Saturday, February 11, 2017

I Am Not Your Negro

I AM NOT YOUR NEGRO (Raoul Peck, 2016)

Using the words of the writer James Baldwin, Raoul Peck’s Oscar-nominated documentary I AM NOT YOUR NEGRO looks back on race relations before and during the civil rights era in the United States and draws connections to the way things are today. The film is structured around Baldwin’s abandoned book about the lives and deaths of Medgar Evers, Malcolm X, and Martin Luther King, Jr., all of whom the author knew.

Baldwin’s eloquent and pointed commentary comes directly from him via archival footage of talk shows and speeches. Baldwin was a teenage preacher, and his performative talents are evident as his presence leaps off the screen when sharing his considered opinions. Here is someone who had been living abroad for a number of years but chose to return and become engaged with the struggle back home. There’s a snap to his point of view because of the passion and intelligence supporting what he has to say.

Baldwin’s words are also delivered through Samuel L. Jackson’s weary voiceover, a stark counterpoint to the “on” personality that comes across in Baldwin’s public appearances. That vocal quality suggests what Baldwin, who died in 1987, might sound like all of these years later when many of the fights he waged are still ongoing, even if the shape of the conflicts have changed. Fifty or sixty years have passed since these divisive issues came to a boil in American civilization. Old images of the outright hostility can be shocking for those of us who have only ever encountered it as history. While progress has been made, Peck’s film underlines the fact that the dream of the 1960s continues to remain elusive in some ways. Jackson’s narration conveys the aggravation and tiredness of the long wait for societal ills to be cured.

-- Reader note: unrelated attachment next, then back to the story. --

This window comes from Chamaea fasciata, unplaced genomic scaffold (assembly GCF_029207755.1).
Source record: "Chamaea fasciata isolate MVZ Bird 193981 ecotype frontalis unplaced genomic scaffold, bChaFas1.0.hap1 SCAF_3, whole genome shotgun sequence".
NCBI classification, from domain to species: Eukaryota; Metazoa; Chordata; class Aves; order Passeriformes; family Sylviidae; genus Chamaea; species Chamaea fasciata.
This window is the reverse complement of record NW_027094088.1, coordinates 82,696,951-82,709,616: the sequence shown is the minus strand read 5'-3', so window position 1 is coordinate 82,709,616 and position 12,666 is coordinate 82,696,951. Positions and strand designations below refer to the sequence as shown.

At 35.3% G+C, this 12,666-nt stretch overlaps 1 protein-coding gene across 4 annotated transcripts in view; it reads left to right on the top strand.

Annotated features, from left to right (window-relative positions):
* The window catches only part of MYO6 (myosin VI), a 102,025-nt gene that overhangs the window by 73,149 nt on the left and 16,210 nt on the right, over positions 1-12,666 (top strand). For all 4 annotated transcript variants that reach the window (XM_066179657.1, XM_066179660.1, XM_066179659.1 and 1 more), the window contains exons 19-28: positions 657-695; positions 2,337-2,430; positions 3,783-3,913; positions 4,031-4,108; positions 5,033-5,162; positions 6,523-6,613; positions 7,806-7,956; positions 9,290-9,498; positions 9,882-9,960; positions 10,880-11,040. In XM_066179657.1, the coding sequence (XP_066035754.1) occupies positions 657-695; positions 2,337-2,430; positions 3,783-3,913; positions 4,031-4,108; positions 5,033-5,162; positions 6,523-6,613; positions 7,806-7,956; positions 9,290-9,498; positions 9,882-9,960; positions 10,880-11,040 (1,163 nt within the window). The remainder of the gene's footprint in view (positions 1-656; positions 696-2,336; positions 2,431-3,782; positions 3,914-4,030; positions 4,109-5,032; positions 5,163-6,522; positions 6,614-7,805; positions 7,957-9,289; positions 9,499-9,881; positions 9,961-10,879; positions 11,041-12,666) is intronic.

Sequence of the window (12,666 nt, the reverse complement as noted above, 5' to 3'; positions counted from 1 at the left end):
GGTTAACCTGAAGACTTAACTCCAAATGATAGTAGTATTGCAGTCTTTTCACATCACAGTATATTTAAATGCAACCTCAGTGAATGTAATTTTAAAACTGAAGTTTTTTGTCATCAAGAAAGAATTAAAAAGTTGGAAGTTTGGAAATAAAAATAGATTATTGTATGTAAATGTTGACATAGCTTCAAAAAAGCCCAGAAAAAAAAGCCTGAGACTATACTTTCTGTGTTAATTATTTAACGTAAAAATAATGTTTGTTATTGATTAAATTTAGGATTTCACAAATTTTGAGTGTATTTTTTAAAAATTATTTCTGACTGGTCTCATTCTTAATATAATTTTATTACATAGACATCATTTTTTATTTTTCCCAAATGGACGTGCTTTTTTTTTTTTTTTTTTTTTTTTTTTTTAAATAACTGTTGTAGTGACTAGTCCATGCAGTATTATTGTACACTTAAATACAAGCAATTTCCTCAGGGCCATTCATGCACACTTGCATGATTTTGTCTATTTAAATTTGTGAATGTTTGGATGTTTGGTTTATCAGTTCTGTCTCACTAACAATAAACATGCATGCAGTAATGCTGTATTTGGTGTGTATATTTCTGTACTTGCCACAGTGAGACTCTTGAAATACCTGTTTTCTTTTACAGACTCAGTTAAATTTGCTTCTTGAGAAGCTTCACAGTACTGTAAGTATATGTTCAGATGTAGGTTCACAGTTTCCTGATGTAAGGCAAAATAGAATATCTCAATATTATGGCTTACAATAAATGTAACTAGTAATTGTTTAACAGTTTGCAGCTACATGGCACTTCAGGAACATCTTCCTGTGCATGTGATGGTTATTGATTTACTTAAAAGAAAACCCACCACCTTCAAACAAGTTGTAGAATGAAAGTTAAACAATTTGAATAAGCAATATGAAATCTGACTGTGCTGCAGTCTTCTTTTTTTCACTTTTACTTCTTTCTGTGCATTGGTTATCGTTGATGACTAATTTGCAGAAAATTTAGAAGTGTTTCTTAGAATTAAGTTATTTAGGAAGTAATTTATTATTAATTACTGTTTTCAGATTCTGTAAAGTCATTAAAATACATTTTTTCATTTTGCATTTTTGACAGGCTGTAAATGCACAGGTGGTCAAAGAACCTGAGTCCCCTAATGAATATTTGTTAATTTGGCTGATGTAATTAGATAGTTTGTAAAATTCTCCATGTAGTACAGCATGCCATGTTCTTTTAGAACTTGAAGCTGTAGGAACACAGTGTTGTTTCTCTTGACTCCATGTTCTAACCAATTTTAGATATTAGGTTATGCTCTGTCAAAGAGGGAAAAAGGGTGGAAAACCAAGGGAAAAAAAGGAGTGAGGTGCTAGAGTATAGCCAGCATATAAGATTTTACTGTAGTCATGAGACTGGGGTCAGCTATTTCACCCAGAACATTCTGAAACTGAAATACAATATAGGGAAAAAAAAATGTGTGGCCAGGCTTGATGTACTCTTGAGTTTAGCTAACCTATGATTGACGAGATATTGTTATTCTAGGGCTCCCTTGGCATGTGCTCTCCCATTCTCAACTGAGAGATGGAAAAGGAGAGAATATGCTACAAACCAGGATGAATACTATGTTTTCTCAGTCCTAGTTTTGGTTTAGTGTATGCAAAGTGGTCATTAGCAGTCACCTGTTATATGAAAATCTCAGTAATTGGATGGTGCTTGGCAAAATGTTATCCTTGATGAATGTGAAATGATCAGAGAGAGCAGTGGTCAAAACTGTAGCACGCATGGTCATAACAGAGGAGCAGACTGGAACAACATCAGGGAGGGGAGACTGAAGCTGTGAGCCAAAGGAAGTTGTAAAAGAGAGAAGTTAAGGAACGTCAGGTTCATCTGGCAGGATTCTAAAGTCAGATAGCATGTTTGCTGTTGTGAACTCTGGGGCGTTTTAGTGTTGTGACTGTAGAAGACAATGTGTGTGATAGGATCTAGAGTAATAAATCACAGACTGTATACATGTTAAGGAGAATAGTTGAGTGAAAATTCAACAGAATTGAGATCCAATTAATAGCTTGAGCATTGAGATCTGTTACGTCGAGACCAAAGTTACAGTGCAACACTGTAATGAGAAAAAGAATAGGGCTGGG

I AM NOT YOUR NEGRO is not a film that seeks to reassure, nor should it be. It’s a challenge to those in the majority who consider themselves to be good people yet whose actions, whether actively or passively, don’t back up such a self-conception. The defiance in the title slaps back at the nation’s original sin. It’s up to the recipient to determine if that smack should be taken as an affront or a wake-up call.

Grade: B

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